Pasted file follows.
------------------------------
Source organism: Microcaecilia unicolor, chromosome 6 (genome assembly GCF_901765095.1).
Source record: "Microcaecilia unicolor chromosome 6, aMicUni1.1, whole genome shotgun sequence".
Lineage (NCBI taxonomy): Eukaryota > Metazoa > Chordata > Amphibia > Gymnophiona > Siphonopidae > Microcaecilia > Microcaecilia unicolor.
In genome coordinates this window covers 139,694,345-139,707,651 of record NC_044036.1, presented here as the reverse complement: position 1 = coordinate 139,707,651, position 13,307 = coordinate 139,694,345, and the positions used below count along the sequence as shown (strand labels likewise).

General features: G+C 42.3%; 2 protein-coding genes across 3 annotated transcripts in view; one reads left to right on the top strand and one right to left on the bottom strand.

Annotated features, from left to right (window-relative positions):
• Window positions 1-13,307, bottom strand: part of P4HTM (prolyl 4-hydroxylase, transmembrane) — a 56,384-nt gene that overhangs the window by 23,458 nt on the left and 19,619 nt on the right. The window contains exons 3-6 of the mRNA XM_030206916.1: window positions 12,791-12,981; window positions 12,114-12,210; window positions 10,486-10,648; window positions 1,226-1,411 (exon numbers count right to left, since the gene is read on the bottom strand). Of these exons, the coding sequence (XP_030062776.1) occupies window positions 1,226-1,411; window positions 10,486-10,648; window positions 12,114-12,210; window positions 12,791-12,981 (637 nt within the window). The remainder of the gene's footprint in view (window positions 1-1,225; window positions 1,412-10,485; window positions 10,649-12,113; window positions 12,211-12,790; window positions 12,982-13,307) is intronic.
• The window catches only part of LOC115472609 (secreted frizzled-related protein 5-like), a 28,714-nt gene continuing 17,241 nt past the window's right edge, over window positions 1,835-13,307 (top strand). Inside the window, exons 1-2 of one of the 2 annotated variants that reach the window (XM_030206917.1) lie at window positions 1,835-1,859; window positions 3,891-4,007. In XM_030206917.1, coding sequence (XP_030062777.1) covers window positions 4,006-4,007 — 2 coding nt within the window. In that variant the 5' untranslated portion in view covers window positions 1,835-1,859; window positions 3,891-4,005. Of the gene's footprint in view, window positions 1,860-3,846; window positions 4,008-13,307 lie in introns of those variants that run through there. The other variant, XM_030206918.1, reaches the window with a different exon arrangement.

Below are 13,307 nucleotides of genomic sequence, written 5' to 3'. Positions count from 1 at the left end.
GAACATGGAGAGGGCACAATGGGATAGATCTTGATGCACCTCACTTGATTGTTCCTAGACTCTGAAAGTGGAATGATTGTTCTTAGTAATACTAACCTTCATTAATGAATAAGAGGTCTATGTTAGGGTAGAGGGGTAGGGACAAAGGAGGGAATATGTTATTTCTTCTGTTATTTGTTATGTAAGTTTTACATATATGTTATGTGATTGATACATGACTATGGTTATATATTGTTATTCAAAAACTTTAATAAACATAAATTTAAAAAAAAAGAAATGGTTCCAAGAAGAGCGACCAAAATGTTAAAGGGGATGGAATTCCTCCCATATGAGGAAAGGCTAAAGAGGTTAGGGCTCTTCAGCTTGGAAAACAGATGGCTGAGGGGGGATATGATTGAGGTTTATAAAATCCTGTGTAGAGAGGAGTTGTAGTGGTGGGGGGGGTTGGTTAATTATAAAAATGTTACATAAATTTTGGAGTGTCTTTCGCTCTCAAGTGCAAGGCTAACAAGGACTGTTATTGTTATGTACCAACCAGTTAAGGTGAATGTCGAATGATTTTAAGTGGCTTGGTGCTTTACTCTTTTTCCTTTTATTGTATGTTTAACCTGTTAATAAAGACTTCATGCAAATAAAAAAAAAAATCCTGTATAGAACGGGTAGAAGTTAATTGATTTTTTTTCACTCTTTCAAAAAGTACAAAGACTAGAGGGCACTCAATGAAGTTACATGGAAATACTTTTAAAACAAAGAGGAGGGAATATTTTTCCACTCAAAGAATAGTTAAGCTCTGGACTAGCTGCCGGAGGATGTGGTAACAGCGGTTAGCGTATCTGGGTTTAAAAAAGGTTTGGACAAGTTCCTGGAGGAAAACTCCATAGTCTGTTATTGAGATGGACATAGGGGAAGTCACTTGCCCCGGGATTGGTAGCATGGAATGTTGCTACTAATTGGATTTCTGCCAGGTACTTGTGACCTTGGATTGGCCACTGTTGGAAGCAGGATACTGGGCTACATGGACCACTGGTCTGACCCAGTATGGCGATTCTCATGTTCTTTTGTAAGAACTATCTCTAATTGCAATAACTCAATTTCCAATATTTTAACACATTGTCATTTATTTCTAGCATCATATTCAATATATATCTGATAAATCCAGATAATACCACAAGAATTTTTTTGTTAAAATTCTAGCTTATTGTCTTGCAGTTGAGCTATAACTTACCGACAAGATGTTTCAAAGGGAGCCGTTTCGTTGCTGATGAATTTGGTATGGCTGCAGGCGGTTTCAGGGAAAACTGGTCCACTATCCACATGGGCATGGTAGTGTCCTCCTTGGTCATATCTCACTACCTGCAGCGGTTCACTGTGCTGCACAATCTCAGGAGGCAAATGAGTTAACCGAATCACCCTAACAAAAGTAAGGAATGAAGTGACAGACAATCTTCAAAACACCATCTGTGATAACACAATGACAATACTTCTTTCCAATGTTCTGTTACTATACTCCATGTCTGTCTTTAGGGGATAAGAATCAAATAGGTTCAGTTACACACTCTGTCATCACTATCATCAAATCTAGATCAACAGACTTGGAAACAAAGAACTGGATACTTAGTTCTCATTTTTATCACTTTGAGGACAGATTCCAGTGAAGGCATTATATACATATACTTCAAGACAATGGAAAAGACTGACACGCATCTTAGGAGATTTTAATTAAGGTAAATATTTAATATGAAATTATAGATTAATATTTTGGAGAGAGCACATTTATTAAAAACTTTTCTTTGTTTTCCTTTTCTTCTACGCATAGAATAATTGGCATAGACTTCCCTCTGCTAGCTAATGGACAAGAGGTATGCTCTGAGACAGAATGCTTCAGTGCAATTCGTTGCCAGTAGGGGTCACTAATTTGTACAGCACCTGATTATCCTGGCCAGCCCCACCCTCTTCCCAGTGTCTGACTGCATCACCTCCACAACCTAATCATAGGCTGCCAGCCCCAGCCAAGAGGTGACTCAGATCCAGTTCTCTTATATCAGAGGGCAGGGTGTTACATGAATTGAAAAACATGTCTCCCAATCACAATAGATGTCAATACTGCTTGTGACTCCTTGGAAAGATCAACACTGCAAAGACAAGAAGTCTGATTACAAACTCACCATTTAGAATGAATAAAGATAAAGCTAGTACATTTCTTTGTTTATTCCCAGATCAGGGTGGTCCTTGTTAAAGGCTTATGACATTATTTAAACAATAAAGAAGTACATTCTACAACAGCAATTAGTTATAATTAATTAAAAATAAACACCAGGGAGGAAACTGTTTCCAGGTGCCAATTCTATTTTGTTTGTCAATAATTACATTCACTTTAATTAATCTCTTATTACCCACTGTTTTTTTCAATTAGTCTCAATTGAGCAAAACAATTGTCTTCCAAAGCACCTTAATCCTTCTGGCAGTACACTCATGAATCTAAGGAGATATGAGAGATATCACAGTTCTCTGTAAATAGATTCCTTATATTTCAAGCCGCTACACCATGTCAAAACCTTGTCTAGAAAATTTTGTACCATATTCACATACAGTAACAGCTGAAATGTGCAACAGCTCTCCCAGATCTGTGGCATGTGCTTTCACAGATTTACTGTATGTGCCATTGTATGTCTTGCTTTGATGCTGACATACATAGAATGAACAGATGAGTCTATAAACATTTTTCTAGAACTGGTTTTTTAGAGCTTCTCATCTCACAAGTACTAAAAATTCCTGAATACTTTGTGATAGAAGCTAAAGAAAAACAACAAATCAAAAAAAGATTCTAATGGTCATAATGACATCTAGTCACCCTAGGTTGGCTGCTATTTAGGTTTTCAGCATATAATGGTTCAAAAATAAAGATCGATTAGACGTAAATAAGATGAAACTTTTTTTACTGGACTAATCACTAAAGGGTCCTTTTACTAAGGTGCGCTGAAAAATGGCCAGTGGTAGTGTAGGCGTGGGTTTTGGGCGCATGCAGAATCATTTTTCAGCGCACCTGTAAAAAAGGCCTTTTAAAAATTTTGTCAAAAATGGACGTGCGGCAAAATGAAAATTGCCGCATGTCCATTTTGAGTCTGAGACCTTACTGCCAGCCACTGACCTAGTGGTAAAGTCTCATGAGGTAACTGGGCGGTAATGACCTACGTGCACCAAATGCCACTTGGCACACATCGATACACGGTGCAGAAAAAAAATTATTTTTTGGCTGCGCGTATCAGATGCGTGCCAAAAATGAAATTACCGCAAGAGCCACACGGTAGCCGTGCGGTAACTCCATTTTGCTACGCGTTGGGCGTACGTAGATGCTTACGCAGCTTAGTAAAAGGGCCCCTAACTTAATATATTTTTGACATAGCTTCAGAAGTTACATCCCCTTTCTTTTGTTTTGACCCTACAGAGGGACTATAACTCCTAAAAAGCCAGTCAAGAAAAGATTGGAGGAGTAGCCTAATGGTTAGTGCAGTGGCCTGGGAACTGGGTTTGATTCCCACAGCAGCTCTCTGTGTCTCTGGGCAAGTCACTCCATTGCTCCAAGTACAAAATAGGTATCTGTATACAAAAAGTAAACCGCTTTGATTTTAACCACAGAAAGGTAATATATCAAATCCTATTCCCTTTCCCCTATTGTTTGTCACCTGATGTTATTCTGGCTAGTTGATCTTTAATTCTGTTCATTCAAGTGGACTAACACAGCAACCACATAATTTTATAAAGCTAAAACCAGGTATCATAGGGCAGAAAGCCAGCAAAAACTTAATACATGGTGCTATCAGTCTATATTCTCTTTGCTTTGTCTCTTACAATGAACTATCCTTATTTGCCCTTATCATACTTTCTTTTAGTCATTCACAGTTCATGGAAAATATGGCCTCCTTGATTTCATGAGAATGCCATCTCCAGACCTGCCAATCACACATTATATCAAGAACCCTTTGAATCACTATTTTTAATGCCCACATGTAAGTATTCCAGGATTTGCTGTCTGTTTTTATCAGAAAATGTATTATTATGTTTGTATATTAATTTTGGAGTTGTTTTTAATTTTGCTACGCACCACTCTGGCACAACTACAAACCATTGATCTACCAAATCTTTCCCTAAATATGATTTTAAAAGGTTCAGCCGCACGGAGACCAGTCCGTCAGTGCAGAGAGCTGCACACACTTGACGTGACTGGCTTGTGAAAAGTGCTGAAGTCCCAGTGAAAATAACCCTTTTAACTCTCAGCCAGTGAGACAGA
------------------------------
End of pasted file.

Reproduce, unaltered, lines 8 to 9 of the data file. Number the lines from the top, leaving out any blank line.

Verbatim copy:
• The window catches only part of LOC115472609 (secreted frizzled-related protein 5-like), a 28,714-nt gene continuing 17,241 nt past the window's right edge, over window positions 1,835-13,307 (top strand). Inside the window, exons 1-2 of one of the 2 annotated variants that reach the window (XM_030206917.1) lie at window positions 1,835-1,859; window positions 3,891-4,007. In XM_030206917.1, coding sequence (XP_030062777.1) covers window positions 4,006-4,007 — 2 coding nt within the window. In that variant the 5' untranslated portion in view covers window positions 1,835-1,859; window positions 3,891-4,005. Of the gene's footprint in view, window positions 1,860-3,846; window positions 4,008-13,307 lie in introns of those variants that run through there. The other variant, XM_030206918.1, reaches the window with a different exon arrangement.

Below are 13,307 nucleotides of genomic sequence, written 5' to 3'. Positions count from 1 at the left end.